Unloved has an interesting cast of enemies, all frightening in their own right. While most of the enemies follow the basic theme of gore, blood, misshapen bodies with claws, the stronger enemies look like they barely belong with the weaker ones at all. The one that stands out the most from the others seems to be a thin clockwork resembling a clown, with a rib cage that dangles entrails. It moves slowly and shoots balls of fire reasonably quick. We also have a pumpkin headed nurse who shows up in areas that aren’t hospital-like at all.

The AI is unpredictable, which sometimes leads to the player getting a glimpse of some Big Bad walking across the doorway to the room, but not entering. Occasionally enemies just walk away from you, which would be a bit scary, thinking that the enemy got away and was lurking around any corner, if the enemy spawns weren’t so unpredictable, popping up in front of you, or in a room you just cleared no matter if you caught the straggler or not. Sometimes the enemies even fight each other, after one gets in the way of another’s attack. The enemies also seem to have 3 speeds, no matter the difficulty; shambling corpse without it’s morning coffee, walking, and literally teleporting from across the room, creating the most horrific jump scare.

The use of the Unreal Engine 4 without much change to base functions makes this game even harder to play. Like every other Unreal 4 horror FPS, the player character glides, with very little weight to it. The head bob and base FOV is headache inducing and, at best, just keeps you from escaping groups of enemies. Plus, as you whirl your flashlight around, attempting to get the cone to light up the bad guy, it turns out the light starts on the opposite side of its body, rendering your flashlight useless and plunging you into darkness. The badly lit areas work for the genre, but are a lazy attempt at forcing scares and covering the abundant texture seams.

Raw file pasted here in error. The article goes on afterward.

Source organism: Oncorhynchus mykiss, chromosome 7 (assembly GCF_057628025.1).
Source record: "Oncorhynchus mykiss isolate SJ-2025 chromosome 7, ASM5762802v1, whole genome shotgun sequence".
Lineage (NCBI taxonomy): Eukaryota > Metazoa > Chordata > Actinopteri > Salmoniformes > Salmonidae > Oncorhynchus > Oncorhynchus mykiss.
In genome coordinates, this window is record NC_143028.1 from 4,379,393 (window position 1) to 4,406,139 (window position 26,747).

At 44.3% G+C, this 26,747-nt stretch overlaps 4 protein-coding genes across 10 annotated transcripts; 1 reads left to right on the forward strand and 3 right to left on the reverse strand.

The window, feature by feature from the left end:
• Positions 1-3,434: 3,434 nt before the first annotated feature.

Unloved needs work. Fans of the original mod will enjoy the new engine and updates, but not many others will. It has all the trappings to make for a good horror FPS, but it tries too hard to be a mod of Doom 2, instead of its own coherent game, which it claims to be. It’s very niche, when some polish could turn it into a game worth the Steam price tag.

Unloved Review
Decent. While there may be some good things about these games, the bad far offsets the good. Fans of the genre may be interested. Unloved is an unpolished game that attempts to gloss over its faults with dark lighting and fast enemies. It's made for a niche audience of Doom 2 mod players, and it tries too hard to appeal to them, and no one else. This game was reviewed on PC with a review copy provided by Blue Eagle Productions.
6Overall Score